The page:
Synopses & Reviews
Evolutionary science lies at the heart of a modern understanding of the natural world. Darwin's theory has withstood 150 years of scientific scrutiny, and today it not only explains the origin and design of living things, but highlights the importance of a scientific understanding in our culture and in our lives.
Recently the movement known as Intelligent Design has attracted the attention of journalists, educators, and legislators. The scientific community is puzzled and saddened by this trend not only because it distorts modern biology, but also because it diverts people from the truly fascinating ideas emerging from the real science of evolution. Here, join fifteen of our preeminent thinkers whose clear, accessible, and passionate essays reveal the fact and power of Darwin's theory, and the beauty of the scientific quest to understand our world.
"Writer and editor Brockman (What We Believe but Cannot Prove), who publishes the online magazine Edge, has assembled sixteen short essays by prominent scientists on current thinking about evolution. A few of the contributors, such as Jerry A. Coyne and Daniel C. Dennett, use close readings of Intelligent Design (ID) advocates' claims to argue that ID is a political or ideological movement without scientific legitimacy. These arguments are concise and persuasive, if sometimes familiar; strong evidence and wide acceptance in the scientific community have made evolution central to biology and related branches. The most fresh and interesting essays essentially ignore ID to explore aspects of evolutionary biology, including paleontologist Tim D. White considering evidence for Homo sapiens' evolution, psychologist Steven Pinker on the compatibility of evolution and ethics, and geologist Scott D. Sampson proposing primary science education that links evolution and ecology. As a whole, this sampler makes a powerful cross-discipline case for teaching evolution as an accepted biological consensus as opposed to 'teaching the debate' and offers glimpses into how the science behind the theory continues to evolve in a range of fields." Publishers Weekly (Copyright Reed Business Information, Inc.)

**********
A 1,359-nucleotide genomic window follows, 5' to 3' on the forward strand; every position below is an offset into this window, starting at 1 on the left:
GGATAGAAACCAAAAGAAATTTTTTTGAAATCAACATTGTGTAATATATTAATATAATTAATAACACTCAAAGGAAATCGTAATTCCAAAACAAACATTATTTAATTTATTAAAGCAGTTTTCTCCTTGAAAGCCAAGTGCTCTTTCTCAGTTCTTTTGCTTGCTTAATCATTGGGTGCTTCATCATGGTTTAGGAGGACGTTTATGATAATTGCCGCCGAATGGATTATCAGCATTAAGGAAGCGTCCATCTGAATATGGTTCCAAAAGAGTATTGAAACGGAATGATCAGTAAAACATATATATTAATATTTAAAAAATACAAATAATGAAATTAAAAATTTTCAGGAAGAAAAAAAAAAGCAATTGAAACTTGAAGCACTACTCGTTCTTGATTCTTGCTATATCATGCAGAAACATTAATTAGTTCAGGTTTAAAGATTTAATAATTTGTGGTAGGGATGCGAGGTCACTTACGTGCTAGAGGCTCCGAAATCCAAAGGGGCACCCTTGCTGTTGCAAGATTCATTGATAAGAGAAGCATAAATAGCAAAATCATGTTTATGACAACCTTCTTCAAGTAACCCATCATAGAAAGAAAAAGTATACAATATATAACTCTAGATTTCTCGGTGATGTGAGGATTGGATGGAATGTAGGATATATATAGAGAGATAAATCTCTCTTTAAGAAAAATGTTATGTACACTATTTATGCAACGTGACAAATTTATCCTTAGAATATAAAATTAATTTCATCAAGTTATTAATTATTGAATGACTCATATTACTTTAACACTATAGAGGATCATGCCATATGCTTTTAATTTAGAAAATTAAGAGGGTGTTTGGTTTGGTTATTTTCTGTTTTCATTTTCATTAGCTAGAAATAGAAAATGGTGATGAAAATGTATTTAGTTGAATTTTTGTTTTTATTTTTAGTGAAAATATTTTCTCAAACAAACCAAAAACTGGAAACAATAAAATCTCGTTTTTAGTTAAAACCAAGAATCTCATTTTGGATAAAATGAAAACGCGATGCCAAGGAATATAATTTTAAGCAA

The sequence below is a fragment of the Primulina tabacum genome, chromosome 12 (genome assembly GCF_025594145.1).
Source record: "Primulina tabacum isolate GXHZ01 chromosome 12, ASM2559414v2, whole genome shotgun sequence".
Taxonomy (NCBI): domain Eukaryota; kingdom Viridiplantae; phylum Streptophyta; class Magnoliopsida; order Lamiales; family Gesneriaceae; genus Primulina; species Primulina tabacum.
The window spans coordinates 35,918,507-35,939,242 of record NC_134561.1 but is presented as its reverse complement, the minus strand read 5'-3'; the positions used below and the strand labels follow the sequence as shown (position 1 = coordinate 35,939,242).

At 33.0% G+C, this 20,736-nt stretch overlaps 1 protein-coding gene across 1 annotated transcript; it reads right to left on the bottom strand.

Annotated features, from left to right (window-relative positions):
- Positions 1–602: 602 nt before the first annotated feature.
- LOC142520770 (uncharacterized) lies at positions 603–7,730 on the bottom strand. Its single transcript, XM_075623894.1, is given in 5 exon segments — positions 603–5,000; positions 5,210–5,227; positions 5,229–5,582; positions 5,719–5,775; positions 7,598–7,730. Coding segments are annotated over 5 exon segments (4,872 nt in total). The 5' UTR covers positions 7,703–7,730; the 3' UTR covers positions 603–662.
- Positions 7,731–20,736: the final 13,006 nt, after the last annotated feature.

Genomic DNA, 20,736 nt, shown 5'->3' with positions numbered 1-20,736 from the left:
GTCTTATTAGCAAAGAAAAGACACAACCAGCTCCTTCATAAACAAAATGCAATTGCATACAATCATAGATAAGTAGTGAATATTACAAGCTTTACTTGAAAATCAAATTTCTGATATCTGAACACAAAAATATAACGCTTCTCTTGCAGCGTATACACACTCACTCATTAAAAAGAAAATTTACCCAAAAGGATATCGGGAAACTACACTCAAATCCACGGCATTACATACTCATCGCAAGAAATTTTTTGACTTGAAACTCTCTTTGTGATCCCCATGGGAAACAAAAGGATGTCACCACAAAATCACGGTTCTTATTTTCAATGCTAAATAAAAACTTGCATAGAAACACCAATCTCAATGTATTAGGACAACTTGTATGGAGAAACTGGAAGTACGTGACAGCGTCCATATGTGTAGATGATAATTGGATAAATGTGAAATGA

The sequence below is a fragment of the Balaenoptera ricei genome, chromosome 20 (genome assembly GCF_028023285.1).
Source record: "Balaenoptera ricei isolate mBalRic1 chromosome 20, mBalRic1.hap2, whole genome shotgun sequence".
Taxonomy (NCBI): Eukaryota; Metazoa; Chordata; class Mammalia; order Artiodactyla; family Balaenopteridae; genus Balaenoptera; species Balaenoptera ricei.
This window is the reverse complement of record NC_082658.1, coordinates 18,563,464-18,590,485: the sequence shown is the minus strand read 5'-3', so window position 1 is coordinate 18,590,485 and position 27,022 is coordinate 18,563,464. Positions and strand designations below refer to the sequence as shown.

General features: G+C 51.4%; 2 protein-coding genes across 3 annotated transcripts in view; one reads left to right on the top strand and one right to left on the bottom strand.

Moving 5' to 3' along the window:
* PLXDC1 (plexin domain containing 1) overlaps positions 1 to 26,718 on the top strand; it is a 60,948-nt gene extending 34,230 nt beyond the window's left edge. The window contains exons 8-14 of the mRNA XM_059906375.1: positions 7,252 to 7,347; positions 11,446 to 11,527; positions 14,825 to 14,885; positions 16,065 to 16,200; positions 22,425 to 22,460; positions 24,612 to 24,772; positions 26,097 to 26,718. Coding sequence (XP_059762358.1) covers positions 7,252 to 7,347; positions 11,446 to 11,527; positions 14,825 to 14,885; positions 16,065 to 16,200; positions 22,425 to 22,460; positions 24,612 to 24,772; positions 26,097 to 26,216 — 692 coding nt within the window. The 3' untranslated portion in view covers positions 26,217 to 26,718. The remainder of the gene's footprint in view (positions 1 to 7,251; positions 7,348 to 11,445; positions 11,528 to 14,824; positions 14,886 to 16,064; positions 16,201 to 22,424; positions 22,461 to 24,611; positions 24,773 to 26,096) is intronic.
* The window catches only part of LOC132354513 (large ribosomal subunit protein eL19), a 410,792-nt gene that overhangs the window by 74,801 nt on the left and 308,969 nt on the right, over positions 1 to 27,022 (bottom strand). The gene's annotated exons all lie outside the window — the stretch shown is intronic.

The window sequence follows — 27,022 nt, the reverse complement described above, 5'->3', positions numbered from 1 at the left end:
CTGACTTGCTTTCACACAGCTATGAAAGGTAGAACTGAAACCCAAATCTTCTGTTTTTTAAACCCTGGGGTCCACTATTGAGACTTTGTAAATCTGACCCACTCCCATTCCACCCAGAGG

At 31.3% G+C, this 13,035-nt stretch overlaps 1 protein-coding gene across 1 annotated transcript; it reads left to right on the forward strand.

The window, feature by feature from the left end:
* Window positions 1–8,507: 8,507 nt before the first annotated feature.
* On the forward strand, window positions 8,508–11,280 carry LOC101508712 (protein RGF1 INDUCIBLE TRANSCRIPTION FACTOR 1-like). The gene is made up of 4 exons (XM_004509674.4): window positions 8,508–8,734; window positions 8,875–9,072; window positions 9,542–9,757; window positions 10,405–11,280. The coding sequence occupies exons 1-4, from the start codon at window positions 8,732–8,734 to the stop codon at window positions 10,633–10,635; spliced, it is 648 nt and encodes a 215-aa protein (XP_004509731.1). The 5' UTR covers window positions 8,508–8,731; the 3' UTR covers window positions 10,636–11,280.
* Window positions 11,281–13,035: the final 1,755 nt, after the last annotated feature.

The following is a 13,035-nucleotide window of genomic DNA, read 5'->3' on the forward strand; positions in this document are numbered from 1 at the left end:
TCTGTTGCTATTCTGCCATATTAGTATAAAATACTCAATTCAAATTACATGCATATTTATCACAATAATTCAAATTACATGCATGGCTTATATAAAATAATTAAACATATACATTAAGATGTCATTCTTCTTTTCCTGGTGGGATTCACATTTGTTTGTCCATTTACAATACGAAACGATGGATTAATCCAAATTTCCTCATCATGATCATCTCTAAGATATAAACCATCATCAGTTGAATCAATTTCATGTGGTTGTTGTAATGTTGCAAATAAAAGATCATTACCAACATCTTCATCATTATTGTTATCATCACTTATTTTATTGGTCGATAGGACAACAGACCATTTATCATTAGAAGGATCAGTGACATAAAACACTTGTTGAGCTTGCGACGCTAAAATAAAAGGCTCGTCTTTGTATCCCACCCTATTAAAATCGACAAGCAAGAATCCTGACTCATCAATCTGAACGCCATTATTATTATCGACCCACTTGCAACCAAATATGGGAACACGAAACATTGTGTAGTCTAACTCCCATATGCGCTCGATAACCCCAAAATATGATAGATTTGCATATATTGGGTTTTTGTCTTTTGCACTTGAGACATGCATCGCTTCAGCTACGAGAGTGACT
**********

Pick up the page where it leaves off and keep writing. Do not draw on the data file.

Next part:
"If the real values of religion and spirituality...are to survive our rising tastes for religious war and destruction, then more than just an elite among us must understand science and what it yields as description of physical reality through deep time. The more often the small faction of us who read can pause to browse engaging books like Intelligent Thought, the better is the chance that we can stop the impetus of Homo sapiens toward self-destruction." New York Sun
In reverence to the force of scientific truth, join fifteen preeminent thinkers whose clear, accessible, and passionate essays reveal the fact and power of evolution, and the beauty of the scientific endeavor.
About the Author
John Brockman is a writer, agent, and publisher of Edge, the "Third Culture" website (www.edge.org), the forum for leading scientists and thinkers to share their research with the general public. He is the author of By The Late John Brockman and The Third Culture and has edited several previous anthologies including The Next Fifty Years, Curious Minds, and My Einstein. He lives in New York City.
Table of Contents
John Brockman Introduction
Jerry A. Coyne Intelligent Design: The Faith That Dare Not Speak Its Name
Leonard Susskind The Good Fight
Daniel C. Dennett The Hoax of Intelligent Design and How It Was Perpetuated
Nicholas Humphrey Consciousness: The Achilles Heel of Darwinism? Thank God, Not Quite
Tim D. White Human Evolution: The Evidence
Neil H. Shubin The “Great” Transformation
Richard Dawkins Intelligent Aliens
Frank J. Sulloway Why Darwin Rejected Intelligent Design
Scott Atran Unintelligent Design
Steven Pinker Evolution and Ethics
Lee Smolin Darwinism All the Way Down
Stuart A. Kauffman Intelligent Design, Science or Not?
Seth Lloyd How Smart Is the Universe?
Lisa Randall Designing Words
Marc D. Hauser Parental Guidance Required
Scott D. Sampson Evoliteracy
Appendix Excerpt from the Memorandum Opinion of The United States District Court for the Middle District of Pennsylvania, December 20, 2005